Pain Management for Pectus Excavatum Repair
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|ClinicalTrials.gov Identifier: NCT00413582|
Recruitment Status : Completed
First Posted : December 20, 2006
Results First Posted : January 16, 2012
Last Update Posted : January 16, 2012
The objective of this study is to scientifically evaluate two different management strategies for post-operative pain after pectus excavatum repair.
The hypothesis is that pain management without an epidural decreases hospital stay without compromising comfort.
The primary outcome variable is length of hospitalization after the intervention.
|Condition or disease||Intervention/treatment|
|Postoperative Pain||Drug: Epidural Analgesia Drug: Patient-Controlled IV Analgesia|
This will be a single institution, prospective, randomized clinical trial involving patients who undergo the minimally invasive repair of a pectus excavatum deformity with bar placement. This is intended to be a definitive study.
Power calculations based on the known length of hospitalization listed above with α = 0.05 and power of 0.8 show the need for 55 patients in each arm. The primary end point will be reached during the hospital stay; therefore, we expect a very small amount of attrition and will intend to recruit 110. One group will undergo an attempt for epidural regional analgesia (epidural) for post-operative pain control. The other groups will receive patient controlled intravenous systemic analgesia (PCA).
Both groups will have the same management algorithm. All data will be analyzed on intention-to-treat basis.
|Study Type :||Interventional (Clinical Trial)|
|Actual Enrollment :||110 participants|
|Intervention Model:||Parallel Assignment|
|Masking:||None (Open Label)|
|Official Title:||Prospective Randomized Trial: Pain Management Strategy After Pectus Excavatum Repair|
|Study Start Date :||October 2006|
|Primary Completion Date :||May 2010|
|Study Completion Date :||October 2010|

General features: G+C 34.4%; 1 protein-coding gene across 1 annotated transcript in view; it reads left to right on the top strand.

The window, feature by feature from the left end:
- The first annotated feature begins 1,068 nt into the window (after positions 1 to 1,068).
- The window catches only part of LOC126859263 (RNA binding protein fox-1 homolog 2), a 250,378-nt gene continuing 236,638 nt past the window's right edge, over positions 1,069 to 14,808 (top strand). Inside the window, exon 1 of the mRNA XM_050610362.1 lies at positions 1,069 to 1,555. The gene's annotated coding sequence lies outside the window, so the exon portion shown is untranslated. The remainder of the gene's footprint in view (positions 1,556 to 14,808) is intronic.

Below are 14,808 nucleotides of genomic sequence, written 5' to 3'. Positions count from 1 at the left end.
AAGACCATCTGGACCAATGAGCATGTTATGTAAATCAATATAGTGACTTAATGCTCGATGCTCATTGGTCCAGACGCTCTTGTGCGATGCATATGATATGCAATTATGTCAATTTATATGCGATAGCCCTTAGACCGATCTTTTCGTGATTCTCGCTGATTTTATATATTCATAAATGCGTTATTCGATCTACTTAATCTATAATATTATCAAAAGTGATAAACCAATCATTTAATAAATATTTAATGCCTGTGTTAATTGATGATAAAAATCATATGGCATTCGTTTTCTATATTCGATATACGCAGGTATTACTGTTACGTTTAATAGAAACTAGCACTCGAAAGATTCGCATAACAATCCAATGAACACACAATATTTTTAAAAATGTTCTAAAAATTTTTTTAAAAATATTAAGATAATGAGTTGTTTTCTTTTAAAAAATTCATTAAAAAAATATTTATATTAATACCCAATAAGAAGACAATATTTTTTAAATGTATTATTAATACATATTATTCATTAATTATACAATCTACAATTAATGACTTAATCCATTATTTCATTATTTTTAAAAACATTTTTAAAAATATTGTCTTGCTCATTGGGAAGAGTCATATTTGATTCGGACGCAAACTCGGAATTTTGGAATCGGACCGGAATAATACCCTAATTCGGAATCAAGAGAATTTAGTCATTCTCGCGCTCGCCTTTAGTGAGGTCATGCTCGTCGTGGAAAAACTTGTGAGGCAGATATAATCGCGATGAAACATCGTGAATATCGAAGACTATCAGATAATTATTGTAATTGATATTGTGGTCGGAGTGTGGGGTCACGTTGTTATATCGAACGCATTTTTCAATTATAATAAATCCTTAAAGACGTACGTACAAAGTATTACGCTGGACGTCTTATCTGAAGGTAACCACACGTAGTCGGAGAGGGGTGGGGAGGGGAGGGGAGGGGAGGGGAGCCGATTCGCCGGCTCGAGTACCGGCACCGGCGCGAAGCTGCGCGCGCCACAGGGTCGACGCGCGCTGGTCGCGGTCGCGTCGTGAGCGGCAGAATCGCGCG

Active Comparator: 1
Drug: Epidural Analgesia
Upon arrival to the operating room, patients will have a thoracic epidural (T 6-9) placed while in the sitting position. All epidural catheters will be inserted 3-5 cm within the epidural space and will be placed by attending anesthesiologists. Patients will receive midazolam 0.025 - 0.05 mg/kg IV (max 5mg) and/or fentanyl 0.5 - 2 mcg/kg IV for comfort during the procedure. Once the epidural is placed, the patient will be positioned for surgery. The epidural catheter will be initially bolused with 0.3ml/kg of ropivacaine 0.10% (max 10 ml), fentanyl 1 - 1.2 mcg/kg and clonidine 1.8 - 2mcg/kg. An infusion of ropivacaine 0.10%, fentanyl 2mcg/ml and clonidine 1.5mcg/ml will be initiated immediately at the rate of 0.3ml/kg/hr (max 10ml/hr). Intraoperatively, patients will receive intravenous fentanyl if indicated.
IV narcotic analgesia
Drug: Patient-Controlled IV Analgesia
In the PCA arm, patients will receive fentanyl (3-6 mcg/kg) at anesthesia induction. Additional fentanyl may be administered intraoperatively as indicated. Patients who are > 35 Kg. (in keeping with current FDA approved labeling) will receive a clonidine 0.1 mg/day transdermal patch to the deltoid immediately after induction of anesthesia. Subjects in the epidural arm also receive clonidine. Upon arrival to the post anesthesia care unit, patients will be placed on a patient controlled analgesic (PCA) pump (hydromorphone: loading dose if needed; 5-6 mcg/kg continuous infusion; 5-6 mcg/kg six minute demand dose). An additional hydromorphone dose (8mcg/kg) will be available every 2 hours for pain scores of > 4/10 throughout the duration of PCA use.
- Length of Hospitalization [ Time Frame: 1 week ]
- Time in the Operating Room [ Time Frame: 1 week ]
To learn more about this study, you or your doctor may contact the study research staff using the contact information provided by the sponsor.
Please refer to this study by its ClinicalTrials.gov identifier (NCT number): NCT00413582
|United States, Missouri|
|Children's Mercy Hospital|
|Kansas City, Missouri, United States, 64108|
|Principal Investigator:||Shawn D St. Peter, MD||Children's Mercy Hospital|